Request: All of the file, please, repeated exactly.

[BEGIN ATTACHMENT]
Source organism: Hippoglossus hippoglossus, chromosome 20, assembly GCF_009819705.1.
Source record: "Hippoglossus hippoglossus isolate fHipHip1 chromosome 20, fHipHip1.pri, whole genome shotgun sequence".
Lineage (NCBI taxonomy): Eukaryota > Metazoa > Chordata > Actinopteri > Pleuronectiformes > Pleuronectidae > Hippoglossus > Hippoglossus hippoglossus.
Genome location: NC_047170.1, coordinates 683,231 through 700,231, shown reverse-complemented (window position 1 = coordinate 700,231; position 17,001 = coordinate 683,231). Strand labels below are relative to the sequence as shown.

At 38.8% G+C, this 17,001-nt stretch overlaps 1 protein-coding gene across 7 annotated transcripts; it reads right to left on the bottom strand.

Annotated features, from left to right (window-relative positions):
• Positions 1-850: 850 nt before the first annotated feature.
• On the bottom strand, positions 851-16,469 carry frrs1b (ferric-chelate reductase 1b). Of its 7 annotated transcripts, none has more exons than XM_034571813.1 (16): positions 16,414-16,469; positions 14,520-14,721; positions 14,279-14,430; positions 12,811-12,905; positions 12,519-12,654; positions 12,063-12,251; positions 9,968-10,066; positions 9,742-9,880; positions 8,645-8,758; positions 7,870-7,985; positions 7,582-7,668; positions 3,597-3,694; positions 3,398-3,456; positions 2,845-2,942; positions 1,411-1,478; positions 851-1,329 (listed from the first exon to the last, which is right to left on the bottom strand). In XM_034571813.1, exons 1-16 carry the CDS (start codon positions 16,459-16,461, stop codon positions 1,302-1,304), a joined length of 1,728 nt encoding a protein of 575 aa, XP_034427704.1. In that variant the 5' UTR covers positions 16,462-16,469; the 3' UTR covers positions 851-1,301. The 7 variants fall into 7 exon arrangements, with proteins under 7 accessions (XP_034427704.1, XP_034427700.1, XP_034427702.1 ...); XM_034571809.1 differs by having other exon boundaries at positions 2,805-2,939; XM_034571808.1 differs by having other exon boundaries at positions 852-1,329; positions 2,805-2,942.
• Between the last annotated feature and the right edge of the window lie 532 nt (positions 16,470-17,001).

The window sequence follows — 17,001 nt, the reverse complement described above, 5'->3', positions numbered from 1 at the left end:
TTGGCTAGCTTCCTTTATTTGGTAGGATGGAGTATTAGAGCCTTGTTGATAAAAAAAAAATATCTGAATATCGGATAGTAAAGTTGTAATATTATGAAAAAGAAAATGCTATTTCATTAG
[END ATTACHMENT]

Source organism: Hippoglossus hippoglossus, chromosome 20, assembly GCF_009819705.1.
Source record: "Hippoglossus hippoglossus isolate fHipHip1 chromosome 20, fHipHip1.pri, whole genome shotgun sequence".
Lineage (NCBI taxonomy): Eukaryota > Metazoa > Chordata > Actinopteri > Pleuronectiformes > Pleuronectidae > Hippoglossus > Hippoglossus hippoglossus.
Genome location: NC_047170.1, coordinates 683,231 through 700,231, shown reverse-complemented (window position 1 = coordinate 700,231; position 17,001 = coordinate 683,231). Strand labels below are relative to the sequence as shown.

At 38.8% G+C, this 17,001-nt stretch overlaps 1 protein-coding gene across 7 annotated transcripts; it reads right to left on the bottom strand.

Annotated features, from left to right (window-relative positions):
• Positions 1-850: 850 nt before the first annotated feature.
• On the bottom strand, positions 851-16,469 carry frrs1b (ferric-chelate reductase 1b). Of its 7 annotated transcripts, none has more exons than XM_034571813.1 (16): positions 16,414-16,469; positions 14,520-14,721; positions 14,279-14,430; positions 12,811-12,905; positions 12,519-12,654; positions 12,063-12,251; positions 9,968-10,066; positions 9,742-9,880; positions 8,645-8,758; positions 7,870-7,985; positions 7,582-7,668; positions 3,597-3,694; positions 3,398-3,456; positions 2,845-2,942; positions 1,411-1,478; positions 851-1,329 (listed from the first exon to the last, which is right to left on the bottom strand). In XM_034571813.1, exons 1-16 carry the CDS (start codon positions 16,459-16,461, stop codon positions 1,302-1,304), a joined length of 1,728 nt encoding a protein of 575 aa, XP_034427704.1. In that variant the 5' UTR covers positions 16,462-16,469; the 3' UTR covers positions 851-1,301. The 7 variants fall into 7 exon arrangements, with proteins under 7 accessions (XP_034427704.1, XP_034427700.1, XP_034427702.1 ...); XM_034571809.1 differs by having other exon boundaries at positions 2,805-2,939; XM_034571808.1 differs by having other exon boundaries at positions 852-1,329; positions 2,805-2,942.
• Between the last annotated feature and the right edge of the window lie 532 nt (positions 16,470-17,001).

The window sequence follows — 17,001 nt, the reverse complement described above, 5'->3', positions numbered from 1 at the left end:
TTGGCTAGCTTCCTTTATTTGGTAGGATGGAGTATTAGAGCCTTGTTGATAAAAAAAAAATATCTGAATATCGGATAGTAAAGTTGTAATATTATGAAAAAGAAAATGCTATTTCATTAG